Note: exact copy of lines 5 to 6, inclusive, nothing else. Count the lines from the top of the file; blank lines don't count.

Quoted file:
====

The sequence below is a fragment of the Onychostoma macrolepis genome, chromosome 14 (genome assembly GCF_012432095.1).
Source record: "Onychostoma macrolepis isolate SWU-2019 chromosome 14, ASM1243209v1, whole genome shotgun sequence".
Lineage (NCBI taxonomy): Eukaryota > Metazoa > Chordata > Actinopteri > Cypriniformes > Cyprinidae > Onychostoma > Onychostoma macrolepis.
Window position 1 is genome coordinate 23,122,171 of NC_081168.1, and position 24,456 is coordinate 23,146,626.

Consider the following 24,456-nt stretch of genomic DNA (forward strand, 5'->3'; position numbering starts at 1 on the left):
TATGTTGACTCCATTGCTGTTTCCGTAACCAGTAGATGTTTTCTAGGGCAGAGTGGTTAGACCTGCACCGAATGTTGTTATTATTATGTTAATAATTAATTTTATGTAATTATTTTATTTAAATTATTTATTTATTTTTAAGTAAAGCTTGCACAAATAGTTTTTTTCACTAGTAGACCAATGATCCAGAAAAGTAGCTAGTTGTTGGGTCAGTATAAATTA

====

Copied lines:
Consider the following 24,456-nt stretch of genomic DNA (forward strand, 5'->3'; position numbering starts at 1 on the left):
TATGTTGACTCCATTGCTGTTTCCGTAACCAGTAGATGTTTTCTAGGGCAGAGTGGTTAGACCTGCACCGAATGTTGTTATTATTATGTTAATAATTAATTTTATGTAATTATTTTATTTAAATTATTTATTTATTTTTAAGTAAAGCTTGCACAAATAGTTTTTTTCACTAGTAGACCAATGATCCAGAAAAGTAGCTAGTTGTTGGGTCAGTATAAATTA